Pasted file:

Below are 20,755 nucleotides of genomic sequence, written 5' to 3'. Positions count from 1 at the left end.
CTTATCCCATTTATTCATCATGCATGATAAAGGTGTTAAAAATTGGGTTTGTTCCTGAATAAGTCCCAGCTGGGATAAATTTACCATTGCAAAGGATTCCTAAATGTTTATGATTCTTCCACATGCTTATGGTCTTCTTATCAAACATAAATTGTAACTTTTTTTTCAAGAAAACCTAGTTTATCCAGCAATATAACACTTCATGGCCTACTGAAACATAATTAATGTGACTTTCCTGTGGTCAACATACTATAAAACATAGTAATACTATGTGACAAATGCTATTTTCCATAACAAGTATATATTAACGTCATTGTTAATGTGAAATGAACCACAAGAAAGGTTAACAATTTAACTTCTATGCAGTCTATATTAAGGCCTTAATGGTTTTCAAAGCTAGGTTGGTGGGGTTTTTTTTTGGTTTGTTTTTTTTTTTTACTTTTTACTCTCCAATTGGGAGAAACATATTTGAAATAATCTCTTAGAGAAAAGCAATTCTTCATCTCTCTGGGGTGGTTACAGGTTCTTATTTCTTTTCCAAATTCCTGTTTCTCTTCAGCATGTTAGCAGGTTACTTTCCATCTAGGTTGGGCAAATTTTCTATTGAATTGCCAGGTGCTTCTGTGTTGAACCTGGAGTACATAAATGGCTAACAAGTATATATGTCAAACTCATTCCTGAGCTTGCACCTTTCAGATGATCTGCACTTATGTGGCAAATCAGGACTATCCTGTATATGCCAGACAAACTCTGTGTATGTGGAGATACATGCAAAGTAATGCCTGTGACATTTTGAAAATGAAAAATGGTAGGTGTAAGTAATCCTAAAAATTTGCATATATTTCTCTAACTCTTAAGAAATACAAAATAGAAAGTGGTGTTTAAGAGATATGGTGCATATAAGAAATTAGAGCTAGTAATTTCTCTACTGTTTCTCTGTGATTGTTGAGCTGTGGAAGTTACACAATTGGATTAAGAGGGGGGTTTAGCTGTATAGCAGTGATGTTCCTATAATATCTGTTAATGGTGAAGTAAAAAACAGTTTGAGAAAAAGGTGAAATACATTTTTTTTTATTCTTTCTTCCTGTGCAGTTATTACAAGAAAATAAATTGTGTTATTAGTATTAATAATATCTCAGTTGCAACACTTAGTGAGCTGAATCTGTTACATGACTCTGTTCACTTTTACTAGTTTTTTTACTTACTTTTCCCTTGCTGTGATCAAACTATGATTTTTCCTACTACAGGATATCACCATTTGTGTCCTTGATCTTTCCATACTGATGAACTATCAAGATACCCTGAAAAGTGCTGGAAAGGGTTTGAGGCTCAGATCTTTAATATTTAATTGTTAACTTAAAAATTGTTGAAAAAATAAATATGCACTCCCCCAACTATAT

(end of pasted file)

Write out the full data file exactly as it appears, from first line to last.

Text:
Below are 20,755 nucleotides of genomic sequence, written 5' to 3'. Positions count from 1 at the left end.
CTTATCCCATTTATTCATCATGCATGATAAAGGTGTTAAAAATTGGGTTTGTTCCTGAATAAGTCCCAGCTGGGATAAATTTACCATTGCAAAGGATTCCTAAATGTTTATGATTCTTCCACATGCTTATGGTCTTCTTATCAAACATAAATTGTAACTTTTTTTTCAAGAAAACCTAGTTTATCCAGCAATATAACACTTCATGGCCTACTGAAACATAATTAATGTGACTTTCCTGTGGTCAACATACTATAAAACATAGTAATACTATGTGACAAATGCTATTTTCCATAACAAGTATATATTAACGTCATTGTTAATGTGAAATGAACCACAAGAAAGGTTAACAATTTAACTTCTATGCAGTCTATATTAAGGCCTTAATGGTTTTCAAAGCTAGGTTGGTGGGGTTTTTTTTTGGTTTGTTTTTTTTTTTTACTTTTTACTCTCCAATTGGGAGAAACATATTTGAAATAATCTCTTAGAGAAAAGCAATTCTTCATCTCTCTGGGGTGGTTACAGGTTCTTATTTCTTTTCCAAATTCCTGTTTCTCTTCAGCATGTTAGCAGGTTACTTTCCATCTAGGTTGGGCAAATTTTCTATTGAATTGCCAGGTGCTTCTGTGTTGAACCTGGAGTACATAAATGGCTAACAAGTATATATGTCAAACTCATTCCTGAGCTTGCACCTTTCAGATGATCTGCACTTATGTGGCAAATCAGGACTATCCTGTATATGCCAGACAAACTCTGTGTATGTGGAGATACATGCAAAGTAATGCCTGTGACATTTTGAAAATGAAAAATGGTAGGTGTAAGTAATCCTAAAAATTTGCATATATTTCTCTAACTCTTAAGAAATACAAAATAGAAAGTGGTGTTTAAGAGATATGGTGCATATAAGAAATTAGAGCTAGTAATTTCTCTACTGTTTCTCTGTGATTGTTGAGCTGTGGAAGTTACACAATTGGATTAAGAGGGGGGTTTAGCTGTATAGCAGTGATGTTCCTATAATATCTGTTAATGGTGAAGTAAAAAACAGTTTGAGAAAAAGGTGAAATACATTTTTTTTTATTCTTTCTTCCTGTGCAGTTATTACAAGAAAATAAATTGTGTTATTAGTATTAATAATATCTCAGTTGCAACACTTAGTGAGCTGAATCTGTTACATGACTCTGTTCACTTTTACTAGTTTTTTTACTTACTTTTCCCTTGCTGTGATCAAACTATGATTTTTCCTACTACAGGATATCACCATTTGTGTCCTTGATCTTTCCATACTGATGAACTATCAAGATACCCTGAAAAGTGCTGGAAAGGGTTTGAGGCTCAGATCTTTAATATTTAATTGTTAACTTAAAAATTGTTGAAAAAATAAATATGCACTCCCCCAACTATAT